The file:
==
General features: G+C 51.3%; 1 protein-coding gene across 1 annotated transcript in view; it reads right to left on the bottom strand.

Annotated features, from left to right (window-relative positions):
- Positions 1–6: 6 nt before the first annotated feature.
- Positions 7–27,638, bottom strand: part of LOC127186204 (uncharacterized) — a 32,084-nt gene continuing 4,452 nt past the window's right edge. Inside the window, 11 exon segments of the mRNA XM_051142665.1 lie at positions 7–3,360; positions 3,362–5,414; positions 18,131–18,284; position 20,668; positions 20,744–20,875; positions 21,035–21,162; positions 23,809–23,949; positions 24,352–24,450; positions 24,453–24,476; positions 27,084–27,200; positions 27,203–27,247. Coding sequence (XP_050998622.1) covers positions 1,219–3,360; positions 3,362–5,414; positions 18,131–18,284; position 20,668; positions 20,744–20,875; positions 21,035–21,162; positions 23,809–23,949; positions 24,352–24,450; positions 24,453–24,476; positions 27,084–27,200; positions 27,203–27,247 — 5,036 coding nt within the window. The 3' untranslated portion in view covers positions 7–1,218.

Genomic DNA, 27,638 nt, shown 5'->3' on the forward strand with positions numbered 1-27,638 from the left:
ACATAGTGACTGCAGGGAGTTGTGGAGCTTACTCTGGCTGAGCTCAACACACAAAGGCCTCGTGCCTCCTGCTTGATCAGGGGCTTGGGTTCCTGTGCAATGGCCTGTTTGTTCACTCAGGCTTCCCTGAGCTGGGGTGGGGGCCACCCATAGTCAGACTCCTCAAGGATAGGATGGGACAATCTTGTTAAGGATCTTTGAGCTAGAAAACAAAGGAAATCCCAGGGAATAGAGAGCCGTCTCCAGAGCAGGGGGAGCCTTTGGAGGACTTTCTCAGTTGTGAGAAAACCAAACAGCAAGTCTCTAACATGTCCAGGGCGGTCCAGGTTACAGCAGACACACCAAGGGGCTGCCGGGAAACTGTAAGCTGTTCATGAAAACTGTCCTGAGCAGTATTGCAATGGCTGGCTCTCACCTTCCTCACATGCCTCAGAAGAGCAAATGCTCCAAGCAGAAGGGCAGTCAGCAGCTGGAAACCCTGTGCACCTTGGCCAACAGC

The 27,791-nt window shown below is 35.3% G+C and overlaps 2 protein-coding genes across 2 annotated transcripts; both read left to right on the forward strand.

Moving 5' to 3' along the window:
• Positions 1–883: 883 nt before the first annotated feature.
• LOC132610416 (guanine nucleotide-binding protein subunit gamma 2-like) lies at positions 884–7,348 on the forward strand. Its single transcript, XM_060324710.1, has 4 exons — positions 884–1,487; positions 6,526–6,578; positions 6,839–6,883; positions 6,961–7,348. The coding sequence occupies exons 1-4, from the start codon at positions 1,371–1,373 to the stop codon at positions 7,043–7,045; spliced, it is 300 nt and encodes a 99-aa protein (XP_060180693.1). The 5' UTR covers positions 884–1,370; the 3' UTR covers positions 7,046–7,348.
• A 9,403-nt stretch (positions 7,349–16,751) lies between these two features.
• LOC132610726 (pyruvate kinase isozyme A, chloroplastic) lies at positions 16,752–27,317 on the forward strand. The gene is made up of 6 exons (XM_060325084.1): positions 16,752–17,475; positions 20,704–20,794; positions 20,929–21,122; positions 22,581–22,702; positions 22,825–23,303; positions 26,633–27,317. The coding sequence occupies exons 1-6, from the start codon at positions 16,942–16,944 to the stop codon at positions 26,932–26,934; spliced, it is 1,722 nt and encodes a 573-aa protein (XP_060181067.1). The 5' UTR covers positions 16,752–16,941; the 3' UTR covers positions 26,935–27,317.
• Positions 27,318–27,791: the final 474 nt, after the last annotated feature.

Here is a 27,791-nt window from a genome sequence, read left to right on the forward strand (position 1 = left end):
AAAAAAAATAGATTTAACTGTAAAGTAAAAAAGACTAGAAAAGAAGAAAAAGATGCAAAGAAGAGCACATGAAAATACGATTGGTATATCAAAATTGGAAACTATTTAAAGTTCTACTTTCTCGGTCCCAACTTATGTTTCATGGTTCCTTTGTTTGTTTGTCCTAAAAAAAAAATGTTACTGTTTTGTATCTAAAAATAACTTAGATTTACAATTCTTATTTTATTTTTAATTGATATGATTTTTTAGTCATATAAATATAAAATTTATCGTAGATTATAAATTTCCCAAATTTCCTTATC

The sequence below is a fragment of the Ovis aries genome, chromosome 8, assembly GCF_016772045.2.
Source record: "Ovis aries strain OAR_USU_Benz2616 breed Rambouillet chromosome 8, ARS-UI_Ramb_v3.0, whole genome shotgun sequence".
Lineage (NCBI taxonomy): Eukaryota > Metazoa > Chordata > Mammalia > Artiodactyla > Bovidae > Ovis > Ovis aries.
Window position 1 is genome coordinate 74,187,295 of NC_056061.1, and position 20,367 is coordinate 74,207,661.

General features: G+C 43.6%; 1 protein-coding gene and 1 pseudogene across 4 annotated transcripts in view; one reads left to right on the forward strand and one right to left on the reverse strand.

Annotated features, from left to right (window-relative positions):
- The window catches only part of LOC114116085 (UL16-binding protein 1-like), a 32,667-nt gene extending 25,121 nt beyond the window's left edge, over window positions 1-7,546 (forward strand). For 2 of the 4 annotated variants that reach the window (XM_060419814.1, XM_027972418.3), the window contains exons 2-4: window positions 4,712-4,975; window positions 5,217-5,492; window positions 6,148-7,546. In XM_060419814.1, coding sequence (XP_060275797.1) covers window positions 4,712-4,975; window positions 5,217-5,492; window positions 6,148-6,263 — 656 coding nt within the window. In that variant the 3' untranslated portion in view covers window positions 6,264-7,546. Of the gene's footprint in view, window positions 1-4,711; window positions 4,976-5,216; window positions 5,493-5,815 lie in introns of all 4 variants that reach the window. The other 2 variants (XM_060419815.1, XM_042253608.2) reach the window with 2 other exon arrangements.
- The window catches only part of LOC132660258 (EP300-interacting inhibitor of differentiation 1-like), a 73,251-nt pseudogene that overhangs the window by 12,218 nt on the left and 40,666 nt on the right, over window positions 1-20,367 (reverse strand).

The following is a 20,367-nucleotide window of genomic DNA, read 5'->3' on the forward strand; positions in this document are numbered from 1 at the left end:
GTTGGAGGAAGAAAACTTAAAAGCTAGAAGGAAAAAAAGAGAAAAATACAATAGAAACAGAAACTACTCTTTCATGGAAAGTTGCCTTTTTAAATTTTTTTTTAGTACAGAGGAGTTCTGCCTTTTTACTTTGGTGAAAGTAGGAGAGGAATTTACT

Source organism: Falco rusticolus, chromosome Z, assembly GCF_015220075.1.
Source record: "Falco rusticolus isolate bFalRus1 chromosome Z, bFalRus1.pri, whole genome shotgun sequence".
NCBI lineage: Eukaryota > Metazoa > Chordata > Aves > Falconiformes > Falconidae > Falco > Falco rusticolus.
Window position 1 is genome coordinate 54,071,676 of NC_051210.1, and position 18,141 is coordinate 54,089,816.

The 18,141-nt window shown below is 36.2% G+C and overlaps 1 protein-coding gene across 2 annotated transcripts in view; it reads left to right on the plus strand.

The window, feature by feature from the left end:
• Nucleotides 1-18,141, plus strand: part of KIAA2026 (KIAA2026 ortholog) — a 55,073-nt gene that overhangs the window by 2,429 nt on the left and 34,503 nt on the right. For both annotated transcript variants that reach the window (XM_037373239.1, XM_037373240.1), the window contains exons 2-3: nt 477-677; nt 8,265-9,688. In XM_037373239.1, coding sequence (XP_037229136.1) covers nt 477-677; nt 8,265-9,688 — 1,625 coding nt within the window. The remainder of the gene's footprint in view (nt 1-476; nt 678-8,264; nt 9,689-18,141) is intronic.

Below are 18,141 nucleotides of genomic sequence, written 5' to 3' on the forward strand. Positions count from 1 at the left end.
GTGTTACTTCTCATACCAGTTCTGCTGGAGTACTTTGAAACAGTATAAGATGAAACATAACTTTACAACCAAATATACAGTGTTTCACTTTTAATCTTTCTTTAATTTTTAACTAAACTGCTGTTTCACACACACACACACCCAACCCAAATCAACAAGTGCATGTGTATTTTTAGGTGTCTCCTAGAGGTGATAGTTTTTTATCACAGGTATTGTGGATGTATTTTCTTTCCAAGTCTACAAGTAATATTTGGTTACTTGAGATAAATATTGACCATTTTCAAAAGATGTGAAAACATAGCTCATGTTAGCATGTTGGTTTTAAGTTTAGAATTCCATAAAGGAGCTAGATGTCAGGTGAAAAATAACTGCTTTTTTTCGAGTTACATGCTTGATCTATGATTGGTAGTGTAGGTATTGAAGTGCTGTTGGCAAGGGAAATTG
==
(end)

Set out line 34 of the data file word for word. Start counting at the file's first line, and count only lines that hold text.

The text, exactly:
GTGTTACTTCTCATACCAGTTCTGCTGGAGTACTTTGAAACAGTATAAGATGAAACATAACTTTACAACCAAATATACAGTGTTTCACTTTTAATCTTTCTTTAATTTTTAACTAAACTGCTGTTTCACACACACACACACCCAACCCAAATCAACAAGTGCATGTGTATTTTTAGGTGTCTCCTAGAGGTGATAGTTTTTTATCACAGGTATTGTGGATGTATTTTCTTTCCAAGTCTACAAGTAATATTTGGTTACTTGAGATAAATATTGACCATTTTCAAAAGATGTGAAAACATAGCTCATGTTAGCATGTTGGTTTTAAGTTTAGAATTCCATAAAGGAGCTAGATGTCAGGTGAAAAATAACTGCTTTTTTTCGAGTTACATGCTTGATCTATGATTGGTAGTGTAGGTATTGAAGTGCTGTTGGCAAGGGAAATTG